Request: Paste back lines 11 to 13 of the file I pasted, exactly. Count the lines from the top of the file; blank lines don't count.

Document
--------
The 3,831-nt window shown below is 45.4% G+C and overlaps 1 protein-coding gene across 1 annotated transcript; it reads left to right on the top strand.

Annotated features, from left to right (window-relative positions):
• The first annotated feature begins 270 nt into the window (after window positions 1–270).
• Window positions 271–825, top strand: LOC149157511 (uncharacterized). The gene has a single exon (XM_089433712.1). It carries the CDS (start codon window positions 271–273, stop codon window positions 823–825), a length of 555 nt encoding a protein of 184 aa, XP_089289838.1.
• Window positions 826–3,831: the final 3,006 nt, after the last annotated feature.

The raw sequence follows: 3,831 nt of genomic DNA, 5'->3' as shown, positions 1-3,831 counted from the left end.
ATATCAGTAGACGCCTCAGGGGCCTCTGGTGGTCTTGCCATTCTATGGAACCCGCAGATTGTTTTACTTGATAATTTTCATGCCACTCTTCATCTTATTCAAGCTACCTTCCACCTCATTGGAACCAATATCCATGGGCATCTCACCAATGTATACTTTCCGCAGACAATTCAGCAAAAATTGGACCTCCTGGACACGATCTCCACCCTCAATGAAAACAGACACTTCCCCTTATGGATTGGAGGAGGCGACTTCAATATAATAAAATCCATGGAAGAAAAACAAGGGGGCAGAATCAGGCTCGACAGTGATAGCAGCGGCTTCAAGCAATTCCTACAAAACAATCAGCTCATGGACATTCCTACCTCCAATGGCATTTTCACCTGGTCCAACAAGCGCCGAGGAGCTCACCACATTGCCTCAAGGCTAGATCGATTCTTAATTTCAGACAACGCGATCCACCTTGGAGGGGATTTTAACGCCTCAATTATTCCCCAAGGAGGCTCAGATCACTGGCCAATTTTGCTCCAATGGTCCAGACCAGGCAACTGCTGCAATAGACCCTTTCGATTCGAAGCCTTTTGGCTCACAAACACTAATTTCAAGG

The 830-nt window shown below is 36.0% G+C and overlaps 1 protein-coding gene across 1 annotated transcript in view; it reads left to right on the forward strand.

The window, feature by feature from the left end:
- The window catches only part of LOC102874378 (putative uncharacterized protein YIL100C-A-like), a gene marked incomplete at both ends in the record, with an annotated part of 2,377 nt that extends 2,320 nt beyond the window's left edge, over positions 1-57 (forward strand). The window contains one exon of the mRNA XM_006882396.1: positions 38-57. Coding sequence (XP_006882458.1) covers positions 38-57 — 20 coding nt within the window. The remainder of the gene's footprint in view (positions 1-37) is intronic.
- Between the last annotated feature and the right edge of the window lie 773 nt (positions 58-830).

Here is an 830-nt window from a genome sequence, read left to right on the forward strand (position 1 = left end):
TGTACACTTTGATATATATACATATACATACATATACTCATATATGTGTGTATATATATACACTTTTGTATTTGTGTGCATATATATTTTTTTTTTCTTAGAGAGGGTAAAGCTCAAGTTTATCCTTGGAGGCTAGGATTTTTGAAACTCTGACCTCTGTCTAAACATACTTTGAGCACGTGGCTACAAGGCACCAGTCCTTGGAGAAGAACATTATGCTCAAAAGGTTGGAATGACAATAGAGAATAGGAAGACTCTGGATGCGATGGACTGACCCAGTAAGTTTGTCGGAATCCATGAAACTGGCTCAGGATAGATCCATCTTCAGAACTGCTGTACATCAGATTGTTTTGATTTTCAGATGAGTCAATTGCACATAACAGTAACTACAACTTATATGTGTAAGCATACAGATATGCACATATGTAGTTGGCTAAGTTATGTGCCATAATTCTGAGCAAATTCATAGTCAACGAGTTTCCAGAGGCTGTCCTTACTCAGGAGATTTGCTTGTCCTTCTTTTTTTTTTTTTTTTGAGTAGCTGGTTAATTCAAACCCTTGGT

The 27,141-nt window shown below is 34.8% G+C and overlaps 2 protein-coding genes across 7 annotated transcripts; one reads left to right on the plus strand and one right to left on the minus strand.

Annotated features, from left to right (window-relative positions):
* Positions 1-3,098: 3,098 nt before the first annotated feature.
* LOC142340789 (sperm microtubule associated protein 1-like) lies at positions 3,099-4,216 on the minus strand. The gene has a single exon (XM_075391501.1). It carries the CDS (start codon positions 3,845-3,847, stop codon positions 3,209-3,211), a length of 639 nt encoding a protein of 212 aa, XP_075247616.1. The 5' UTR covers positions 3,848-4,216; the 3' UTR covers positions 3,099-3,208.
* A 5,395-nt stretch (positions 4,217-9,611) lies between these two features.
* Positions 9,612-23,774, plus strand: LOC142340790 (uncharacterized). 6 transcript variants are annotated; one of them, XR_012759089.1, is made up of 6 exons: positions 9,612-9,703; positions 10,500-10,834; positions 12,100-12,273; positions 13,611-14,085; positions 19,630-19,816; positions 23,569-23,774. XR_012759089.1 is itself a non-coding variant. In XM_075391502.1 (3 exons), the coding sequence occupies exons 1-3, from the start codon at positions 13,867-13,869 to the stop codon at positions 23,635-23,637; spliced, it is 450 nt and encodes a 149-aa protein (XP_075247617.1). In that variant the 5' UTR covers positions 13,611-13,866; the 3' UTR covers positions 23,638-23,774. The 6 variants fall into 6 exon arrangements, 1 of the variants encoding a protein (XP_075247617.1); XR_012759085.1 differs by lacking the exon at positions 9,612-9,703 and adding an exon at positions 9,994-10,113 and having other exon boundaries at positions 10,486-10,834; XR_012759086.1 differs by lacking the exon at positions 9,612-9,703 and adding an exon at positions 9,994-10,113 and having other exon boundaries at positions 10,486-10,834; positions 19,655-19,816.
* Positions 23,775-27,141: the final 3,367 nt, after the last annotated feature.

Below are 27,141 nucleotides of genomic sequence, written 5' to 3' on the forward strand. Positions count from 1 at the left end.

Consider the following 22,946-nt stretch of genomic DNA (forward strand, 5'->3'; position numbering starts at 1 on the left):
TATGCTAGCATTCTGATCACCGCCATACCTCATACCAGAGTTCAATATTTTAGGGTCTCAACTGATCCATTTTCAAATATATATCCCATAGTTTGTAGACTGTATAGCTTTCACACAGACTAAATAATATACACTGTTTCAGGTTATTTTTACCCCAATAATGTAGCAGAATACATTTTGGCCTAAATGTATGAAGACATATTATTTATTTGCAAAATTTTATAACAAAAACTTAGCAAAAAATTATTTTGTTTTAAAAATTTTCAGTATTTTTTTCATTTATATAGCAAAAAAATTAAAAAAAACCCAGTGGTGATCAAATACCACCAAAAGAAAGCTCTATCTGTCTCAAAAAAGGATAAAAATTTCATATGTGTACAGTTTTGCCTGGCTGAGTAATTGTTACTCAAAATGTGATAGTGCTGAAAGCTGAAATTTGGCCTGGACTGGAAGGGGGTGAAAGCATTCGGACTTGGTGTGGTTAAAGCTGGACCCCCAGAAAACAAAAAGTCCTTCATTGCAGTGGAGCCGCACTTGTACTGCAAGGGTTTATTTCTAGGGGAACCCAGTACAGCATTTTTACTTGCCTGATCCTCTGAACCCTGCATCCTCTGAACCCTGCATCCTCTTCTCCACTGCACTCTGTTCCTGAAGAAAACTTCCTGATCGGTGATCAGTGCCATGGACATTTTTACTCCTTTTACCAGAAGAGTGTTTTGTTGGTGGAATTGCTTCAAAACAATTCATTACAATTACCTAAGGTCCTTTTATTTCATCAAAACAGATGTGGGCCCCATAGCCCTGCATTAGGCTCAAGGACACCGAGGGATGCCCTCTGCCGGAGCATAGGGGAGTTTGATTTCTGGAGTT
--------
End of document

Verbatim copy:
- Between the last annotated feature and the right edge of the window lie 773 nt (positions 58-830).

Here is an 830-nt window from a genome sequence, read left to right on the forward strand (position 1 = left end):
TGTACACTTTGATATATATACATATACATACATATACTCATATATGTGTGTATATATATACACTTTTGTATTTGTGTGCATATATATTTTTTTTTTCTTAGAGAGGGTAAAGCTCAAGTTTATCCTTGGAGGCTAGGATTTTTGAAACTCTGACCTCTGTCTAAACATACTTTGAGCACGTGGCTACAAGGCACCAGTCCTTGGAGAAGAACATTATGCTCAAAAGGTTGGAATGACAATAGAGAATAGGAAGACTCTGGATGCGATGGACTGACCCAGTAAGTTTGTCGGAATCCATGAAACTGGCTCAGGATAGATCCATCTTCAGAACTGCTGTACATCAGATTGTTTTGATTTTCAGATGAGTCAATTGCACATAACAGTAACTACAACTTATATGTGTAAGCATACAGATATGCACATATGTAGTTGGCTAAGTTATGTGCCATAATTCTGAGCAAATTCATAGTCAACGAGTTTCCAGAGGCTGTCCTTACTCAGGAGATTTGCTTGTCCTTCTTTTTTTTTTTTTTTTGAGTAGCTGGTTAATTCAAACCCTTGGT